Been a while since I've done one of these things, but some stuff has happened in real life, so I'm in a contemplative mood.
One of the most difficult things to get right about writing soldiers is the thought process. What makes them tick? How do they feel? These are the sorts of questions that anyone looking to do them justice has to address, and is unfortunately difficult for anyone who hasn't worn a uniform to grasp.
Last weekend, I found myself in New York City for Memorial day. This wasn't something I had really planned in advance, aside from the general notion of taking a drive on a rare three day weekend. Some friends in Brooklyn offered to put me up for the weekend, so I figured what the hell, might as well. The ten hour drive on the way up, and the twelve hour drive (hangovers are a queen) on the way back gave me plenty of time to think.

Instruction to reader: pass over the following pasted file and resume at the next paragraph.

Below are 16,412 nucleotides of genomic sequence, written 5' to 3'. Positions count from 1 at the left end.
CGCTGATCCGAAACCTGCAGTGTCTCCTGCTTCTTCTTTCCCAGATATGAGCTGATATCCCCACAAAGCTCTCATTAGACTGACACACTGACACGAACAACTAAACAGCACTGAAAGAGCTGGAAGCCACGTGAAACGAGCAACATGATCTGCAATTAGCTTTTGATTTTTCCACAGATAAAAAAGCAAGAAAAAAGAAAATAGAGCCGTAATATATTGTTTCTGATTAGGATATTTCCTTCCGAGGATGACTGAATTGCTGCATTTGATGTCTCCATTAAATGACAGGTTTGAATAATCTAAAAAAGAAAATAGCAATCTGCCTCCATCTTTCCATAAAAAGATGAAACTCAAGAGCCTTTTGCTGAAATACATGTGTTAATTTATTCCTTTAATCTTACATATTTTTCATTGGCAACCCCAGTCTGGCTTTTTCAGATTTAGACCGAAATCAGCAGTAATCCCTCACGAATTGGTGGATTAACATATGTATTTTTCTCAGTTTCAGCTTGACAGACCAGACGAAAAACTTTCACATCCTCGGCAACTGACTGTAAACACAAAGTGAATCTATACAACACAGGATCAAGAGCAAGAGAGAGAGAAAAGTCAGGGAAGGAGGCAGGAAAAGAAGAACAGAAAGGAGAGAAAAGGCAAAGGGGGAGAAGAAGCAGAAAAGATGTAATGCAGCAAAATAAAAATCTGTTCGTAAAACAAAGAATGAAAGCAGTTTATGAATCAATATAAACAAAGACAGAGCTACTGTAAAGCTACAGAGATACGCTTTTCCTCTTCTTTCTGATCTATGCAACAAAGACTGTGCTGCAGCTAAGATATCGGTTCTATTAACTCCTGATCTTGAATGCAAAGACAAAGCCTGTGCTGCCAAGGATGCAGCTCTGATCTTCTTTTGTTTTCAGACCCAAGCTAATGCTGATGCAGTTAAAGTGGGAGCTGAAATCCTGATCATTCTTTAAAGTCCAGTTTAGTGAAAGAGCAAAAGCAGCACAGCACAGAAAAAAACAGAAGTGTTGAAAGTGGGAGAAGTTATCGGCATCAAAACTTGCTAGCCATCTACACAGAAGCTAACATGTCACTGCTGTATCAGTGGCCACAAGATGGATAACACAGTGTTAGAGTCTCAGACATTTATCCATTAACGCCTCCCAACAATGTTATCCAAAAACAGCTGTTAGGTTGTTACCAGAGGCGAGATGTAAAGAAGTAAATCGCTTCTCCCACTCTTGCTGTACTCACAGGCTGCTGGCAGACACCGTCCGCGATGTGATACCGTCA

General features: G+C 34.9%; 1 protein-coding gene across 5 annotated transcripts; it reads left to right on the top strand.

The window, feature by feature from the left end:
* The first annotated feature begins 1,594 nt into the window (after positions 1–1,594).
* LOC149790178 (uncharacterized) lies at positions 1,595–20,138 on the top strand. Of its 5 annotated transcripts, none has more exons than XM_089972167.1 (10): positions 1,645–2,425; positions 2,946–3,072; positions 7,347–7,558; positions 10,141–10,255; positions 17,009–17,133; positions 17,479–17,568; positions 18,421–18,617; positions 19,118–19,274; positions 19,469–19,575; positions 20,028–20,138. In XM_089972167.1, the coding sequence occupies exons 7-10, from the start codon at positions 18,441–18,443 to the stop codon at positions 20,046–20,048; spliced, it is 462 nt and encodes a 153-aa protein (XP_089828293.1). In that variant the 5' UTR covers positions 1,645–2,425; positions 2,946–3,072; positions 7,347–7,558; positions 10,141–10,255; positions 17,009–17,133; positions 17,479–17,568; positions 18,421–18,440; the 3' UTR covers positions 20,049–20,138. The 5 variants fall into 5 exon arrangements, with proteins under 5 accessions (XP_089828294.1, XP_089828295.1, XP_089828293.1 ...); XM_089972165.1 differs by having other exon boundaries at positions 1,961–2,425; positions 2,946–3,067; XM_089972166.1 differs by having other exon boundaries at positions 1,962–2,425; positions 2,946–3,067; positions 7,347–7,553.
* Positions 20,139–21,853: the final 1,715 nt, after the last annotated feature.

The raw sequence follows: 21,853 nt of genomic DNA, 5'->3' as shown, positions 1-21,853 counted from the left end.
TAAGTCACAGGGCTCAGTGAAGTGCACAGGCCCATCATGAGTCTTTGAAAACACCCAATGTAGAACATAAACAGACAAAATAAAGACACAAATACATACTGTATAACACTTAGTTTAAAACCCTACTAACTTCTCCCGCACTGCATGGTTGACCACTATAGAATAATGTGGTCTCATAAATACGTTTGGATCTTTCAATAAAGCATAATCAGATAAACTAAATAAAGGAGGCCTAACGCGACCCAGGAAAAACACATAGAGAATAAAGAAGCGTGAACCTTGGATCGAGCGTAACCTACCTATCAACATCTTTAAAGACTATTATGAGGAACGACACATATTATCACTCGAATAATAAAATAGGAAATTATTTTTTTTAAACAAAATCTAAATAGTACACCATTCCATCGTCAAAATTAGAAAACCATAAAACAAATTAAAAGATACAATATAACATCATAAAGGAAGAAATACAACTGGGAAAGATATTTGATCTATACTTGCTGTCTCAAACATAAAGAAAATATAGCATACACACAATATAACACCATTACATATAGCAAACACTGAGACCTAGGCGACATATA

Just about everyone I've ever met who has had any sort of success in the military shares a few common traits. We are all stubborn to a fault. That's not a turn of phrase, by the way. Stubbornness gets people hurt. It gets us into situations where we can't possibly hope to achieve anything worthwhile. It gets us killed. And yet, whether we're trying to prove something, trying not to let our buddies down, or just trying to stick it to some other poor dumb bastard, we just don't know when to quit.